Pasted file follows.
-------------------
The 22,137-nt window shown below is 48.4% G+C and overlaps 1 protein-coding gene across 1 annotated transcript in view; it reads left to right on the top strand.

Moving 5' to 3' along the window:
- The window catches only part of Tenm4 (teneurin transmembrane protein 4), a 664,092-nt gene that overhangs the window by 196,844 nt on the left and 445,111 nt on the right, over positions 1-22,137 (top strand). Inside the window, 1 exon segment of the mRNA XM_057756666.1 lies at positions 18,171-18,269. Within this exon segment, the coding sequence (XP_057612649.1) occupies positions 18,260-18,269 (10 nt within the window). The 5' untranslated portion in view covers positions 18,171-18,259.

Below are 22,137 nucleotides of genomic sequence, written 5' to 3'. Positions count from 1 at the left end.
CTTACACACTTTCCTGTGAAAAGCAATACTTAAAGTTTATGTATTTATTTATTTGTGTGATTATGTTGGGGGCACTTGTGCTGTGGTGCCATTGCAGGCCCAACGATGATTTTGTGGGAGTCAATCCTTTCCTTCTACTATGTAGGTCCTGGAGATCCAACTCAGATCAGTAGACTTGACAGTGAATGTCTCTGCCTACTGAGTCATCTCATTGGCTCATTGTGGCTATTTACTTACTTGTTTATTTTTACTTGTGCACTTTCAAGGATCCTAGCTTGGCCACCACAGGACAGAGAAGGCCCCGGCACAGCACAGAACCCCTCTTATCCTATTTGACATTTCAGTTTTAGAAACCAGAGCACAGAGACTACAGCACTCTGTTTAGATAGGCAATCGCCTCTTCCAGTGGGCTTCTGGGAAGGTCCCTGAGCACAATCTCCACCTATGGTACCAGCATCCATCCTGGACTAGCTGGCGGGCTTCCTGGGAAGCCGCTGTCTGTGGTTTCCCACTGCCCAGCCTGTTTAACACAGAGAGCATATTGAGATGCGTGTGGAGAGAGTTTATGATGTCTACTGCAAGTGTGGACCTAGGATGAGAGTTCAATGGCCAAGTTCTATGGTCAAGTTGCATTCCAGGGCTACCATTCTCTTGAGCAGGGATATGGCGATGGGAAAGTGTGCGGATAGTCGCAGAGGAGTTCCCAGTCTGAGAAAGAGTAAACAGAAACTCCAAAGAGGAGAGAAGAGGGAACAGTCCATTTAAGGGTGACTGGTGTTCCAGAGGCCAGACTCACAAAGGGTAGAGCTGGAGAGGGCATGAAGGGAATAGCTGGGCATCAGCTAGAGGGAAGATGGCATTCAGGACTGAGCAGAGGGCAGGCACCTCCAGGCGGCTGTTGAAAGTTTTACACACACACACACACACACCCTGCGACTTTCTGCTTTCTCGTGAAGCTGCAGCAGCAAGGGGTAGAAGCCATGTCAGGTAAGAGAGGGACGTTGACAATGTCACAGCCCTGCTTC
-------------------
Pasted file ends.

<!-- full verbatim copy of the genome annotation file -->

The 22,137-nt window shown below is 48.4% G+C and overlaps 1 protein-coding gene across 1 annotated transcript in view; it reads left to right on the top strand.

Moving 5' to 3' along the window:
- The window catches only part of Tenm4 (teneurin transmembrane protein 4), a 664,092-nt gene that overhangs the window by 196,844 nt on the left and 445,111 nt on the right, over positions 1-22,137 (top strand). Inside the window, 1 exon segment of the mRNA XM_057756666.1 lies at positions 18,171-18,269. Within this exon segment, the coding sequence (XP_057612649.1) occupies positions 18,260-18,269 (10 nt within the window). The 5' untranslated portion in view covers positions 18,171-18,259.

Below are 22,137 nucleotides of genomic sequence, written 5' to 3'. Positions count from 1 at the left end.
CTTACACACTTTCCTGTGAAAAGCAATACTTAAAGTTTATGTATTTATTTATTTGTGTGATTATGTTGGGGGCACTTGTGCTGTGGTGCCATTGCAGGCCCAACGATGATTTTGTGGGAGTCAATCCTTTCCTTCTACTATGTAGGTCCTGGAGATCCAACTCAGATCAGTAGACTTGACAGTGAATGTCTCTGCCTACTGAGTCATCTCATTGGCTCATTGTGGCTATTTACTTACTTGTTTATTTTTACTTGTGCACTTTCAAGGATCCTAGCTTGGCCACCACAGGACAGAGAAGGCCCCGGCACAGCACAGAACCCCTCTTATCCTATTTGACATTTCAGTTTTAGAAACCAGAGCACAGAGACTACAGCACTCTGTTTAGATAGGCAATCGCCTCTTCCAGTGGGCTTCTGGGAAGGTCCCTGAGCACAATCTCCACCTATGGTACCAGCATCCATCCTGGACTAGCTGGCGGGCTTCCTGGGAAGCCGCTGTCTGTGGTTTCCCACTGCCCAGCCTGTTTAACACAGAGAGCATATTGAGATGCGTGTGGAGAGAGTTTATGATGTCTACTGCAAGTGTGGACCTAGGATGAGAGTTCAATGGCCAAGTTCTATGGTCAAGTTGCATTCCAGGGCTACCATTCTCTTGAGCAGGGATATGGCGATGGGAAAGTGTGCGGATAGTCGCAGAGGAGTTCCCAGTCTGAGAAAGAGTAAACAGAAACTCCAAAGAGGAGAGAAGAGGGAACAGTCCATTTAAGGGTGACTGGTGTTCCAGAGGCCAGACTCACAAAGGGTAGAGCTGGAGAGGGCATGAAGGGAATAGCTGGGCATCAGCTAGAGGGAAGATGGCATTCAGGACTGAGCAGAGGGCAGGCACCTCCAGGCGGCTGTTGAAAGTTTTACACACACACACACACACACCCTGCGACTTTCTGCTTTCTCGTGAAGCTGCAGCAGCAAGGGGTAGAAGCCATGTCAGGTAAGAGAGGGACGTTGACAATGTCACAGCCCTGCTTC